KANDAHAR, Afghanistan -- Continuously scanning the terrain Marine scouts remain alert watching for the slightest peculiarity as they provide security for the flanks and rear of a Light Armored Vehicle on patrol here December 26, 2001.
Scouts from the 15th Marine Expeditionary Unit's Light Armored Reconnaissance Company have taken on many tasks during Operation Swift Freedom.
During patrols over the area around Kandahar International Airport the scouts stood popped out of hatches on the top, rear of the vehicle. With enough firepower to arm an infantry squad, they watched as the convoy of LAVs drove past inhabited town ruins, burnt out tanks and groups of children. Reporting anything they saw out of the ordinary, they supplied the vehicle commander with vital information.
"They're more valuable than a million dollars to me," said Staff Sgt. Craig W. Magee, 35, a vehicle commander from Chicago. "They're like eyeballs in the back of my head. My line of sight is limited, so they are responsible for watching a big chunk of our surroundings."
The scouts' main purpose is vehicle security. Whenever the LAV stops the scouts pile out of the rear doors and setup a hasty perimeter, but they have many other responsibilities too. The scouts are riflemen by trade, but they receive abundant training with their LAR company that the typical rifleman doesn't get.
"As a scout on a LAV we must know much more than the regular infantrymen," said Sgt. Geoffrey Marquez, 25, the senior scout in the company and an Anaheim, Calif. native. "We have to know route reconnaissance, bridge and tunnel reconnaissance plus we need to know how to drive the LAV just in case something happens to the driver. We still do the squad rushes and long humps, but the training we get goes beyond that."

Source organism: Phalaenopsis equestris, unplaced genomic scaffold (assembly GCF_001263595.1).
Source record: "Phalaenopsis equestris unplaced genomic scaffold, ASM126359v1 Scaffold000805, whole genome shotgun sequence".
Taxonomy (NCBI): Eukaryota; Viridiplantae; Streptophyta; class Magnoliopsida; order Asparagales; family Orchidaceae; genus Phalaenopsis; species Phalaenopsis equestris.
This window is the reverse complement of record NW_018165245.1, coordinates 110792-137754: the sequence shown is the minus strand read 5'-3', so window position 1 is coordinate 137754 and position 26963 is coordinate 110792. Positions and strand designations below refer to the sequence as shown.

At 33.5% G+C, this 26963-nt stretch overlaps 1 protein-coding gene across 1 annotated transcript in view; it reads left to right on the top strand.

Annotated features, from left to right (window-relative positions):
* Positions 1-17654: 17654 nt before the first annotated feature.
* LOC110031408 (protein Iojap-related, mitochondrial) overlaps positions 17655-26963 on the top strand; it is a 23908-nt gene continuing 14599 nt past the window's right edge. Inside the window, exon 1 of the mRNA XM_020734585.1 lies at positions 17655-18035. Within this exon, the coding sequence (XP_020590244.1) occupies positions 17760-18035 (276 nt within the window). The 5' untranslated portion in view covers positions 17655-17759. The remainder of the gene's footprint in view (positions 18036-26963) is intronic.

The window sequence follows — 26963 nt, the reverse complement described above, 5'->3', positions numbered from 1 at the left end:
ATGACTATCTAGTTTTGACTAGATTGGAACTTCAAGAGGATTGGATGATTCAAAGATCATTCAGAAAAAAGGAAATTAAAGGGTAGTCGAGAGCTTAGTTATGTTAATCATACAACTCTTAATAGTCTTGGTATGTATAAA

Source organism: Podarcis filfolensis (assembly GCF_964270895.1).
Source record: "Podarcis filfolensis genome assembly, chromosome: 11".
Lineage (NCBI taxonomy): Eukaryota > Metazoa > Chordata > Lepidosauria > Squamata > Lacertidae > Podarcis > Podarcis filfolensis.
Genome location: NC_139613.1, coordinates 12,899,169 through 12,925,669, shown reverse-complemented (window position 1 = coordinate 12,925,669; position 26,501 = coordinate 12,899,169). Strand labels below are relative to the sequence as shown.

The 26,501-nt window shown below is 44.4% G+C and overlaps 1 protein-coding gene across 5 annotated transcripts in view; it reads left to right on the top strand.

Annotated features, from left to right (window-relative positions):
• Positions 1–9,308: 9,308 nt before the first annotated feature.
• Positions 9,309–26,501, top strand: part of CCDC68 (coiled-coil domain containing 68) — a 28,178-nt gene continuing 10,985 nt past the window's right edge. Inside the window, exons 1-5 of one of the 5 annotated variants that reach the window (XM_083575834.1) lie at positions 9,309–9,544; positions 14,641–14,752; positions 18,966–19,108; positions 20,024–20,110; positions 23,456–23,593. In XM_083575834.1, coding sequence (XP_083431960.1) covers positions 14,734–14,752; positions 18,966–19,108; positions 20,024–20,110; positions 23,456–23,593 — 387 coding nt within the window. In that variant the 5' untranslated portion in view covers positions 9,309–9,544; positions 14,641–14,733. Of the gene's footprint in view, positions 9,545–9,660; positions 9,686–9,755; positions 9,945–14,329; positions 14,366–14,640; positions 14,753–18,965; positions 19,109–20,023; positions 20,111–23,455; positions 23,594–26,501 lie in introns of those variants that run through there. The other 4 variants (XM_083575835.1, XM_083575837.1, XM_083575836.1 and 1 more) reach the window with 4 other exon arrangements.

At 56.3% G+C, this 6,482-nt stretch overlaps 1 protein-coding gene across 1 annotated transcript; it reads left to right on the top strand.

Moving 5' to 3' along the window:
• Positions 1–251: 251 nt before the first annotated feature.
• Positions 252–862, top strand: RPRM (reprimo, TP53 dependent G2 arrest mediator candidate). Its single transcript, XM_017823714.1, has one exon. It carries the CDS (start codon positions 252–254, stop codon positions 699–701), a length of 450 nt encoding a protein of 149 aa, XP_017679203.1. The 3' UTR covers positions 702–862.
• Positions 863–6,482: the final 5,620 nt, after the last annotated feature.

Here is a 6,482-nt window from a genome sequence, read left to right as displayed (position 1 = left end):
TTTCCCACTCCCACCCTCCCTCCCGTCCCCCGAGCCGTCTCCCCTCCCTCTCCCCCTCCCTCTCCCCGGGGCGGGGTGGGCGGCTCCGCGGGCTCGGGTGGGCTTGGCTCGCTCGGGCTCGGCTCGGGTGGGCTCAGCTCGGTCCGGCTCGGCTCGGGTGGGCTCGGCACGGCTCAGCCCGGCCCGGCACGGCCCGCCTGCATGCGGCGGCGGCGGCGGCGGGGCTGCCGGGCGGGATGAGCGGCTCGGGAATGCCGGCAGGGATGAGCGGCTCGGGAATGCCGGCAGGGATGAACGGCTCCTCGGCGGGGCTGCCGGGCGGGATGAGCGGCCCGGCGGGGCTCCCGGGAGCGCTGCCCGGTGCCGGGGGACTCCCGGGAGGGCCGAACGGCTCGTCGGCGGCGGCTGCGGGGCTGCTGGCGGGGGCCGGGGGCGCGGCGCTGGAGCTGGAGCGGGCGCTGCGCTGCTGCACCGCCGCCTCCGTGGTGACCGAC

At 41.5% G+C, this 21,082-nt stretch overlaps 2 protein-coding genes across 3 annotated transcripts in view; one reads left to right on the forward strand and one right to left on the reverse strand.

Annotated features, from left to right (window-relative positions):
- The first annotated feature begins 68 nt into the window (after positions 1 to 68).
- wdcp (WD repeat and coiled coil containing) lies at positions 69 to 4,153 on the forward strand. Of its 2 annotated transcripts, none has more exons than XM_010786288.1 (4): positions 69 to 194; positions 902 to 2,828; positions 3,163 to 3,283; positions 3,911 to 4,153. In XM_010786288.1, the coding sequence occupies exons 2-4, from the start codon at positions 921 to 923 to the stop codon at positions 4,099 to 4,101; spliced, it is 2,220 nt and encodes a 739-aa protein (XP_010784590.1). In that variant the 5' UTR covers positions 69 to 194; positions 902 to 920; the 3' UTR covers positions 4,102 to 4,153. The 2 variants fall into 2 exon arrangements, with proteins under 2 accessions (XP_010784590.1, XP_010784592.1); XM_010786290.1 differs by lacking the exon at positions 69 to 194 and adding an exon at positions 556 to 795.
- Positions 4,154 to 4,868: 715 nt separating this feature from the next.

Scouts are taught how to assess grades of slope, angles of curves and the integrity of the ground. Complex formulas are learned to determine if a vehicle can make it up a hill, round a bend or through some soft sand.
"When we're on low ground and we have to crest a hill we get out and check out the other side before the vehicles come over," Lance Cpl. Joshua Fish a scout from Bowling Green, Kent. "We do the nitty-gritty stuff."
Scouts laugh when Marines with rifle companies make comments about how easy it must be to ride around in a LAV all the time, Fish said. "It is like packing four, fully-geared guys in a refrigerator - especially when it is cold."
The scouts with 1st LAR have been busy over the last month. They've seen hundreds of people lining the streets in numerous towns as they patrolled for two weeks from Forward Operating Base Camp Rhino. They setup a barricade on a road termed Route 1, which was eventually hit by a vehicle with seven armed men. They spent a freezing night popped out of the hatches as they drove by armed men in the middle of the night on their way to secure Kandahar International Airport.
"That was a cool night," Marquez said. "You only get to see something like that once in a life time. It was pretty hairy, but all the scouts did a great job. They're ready for anything, and they showed it here."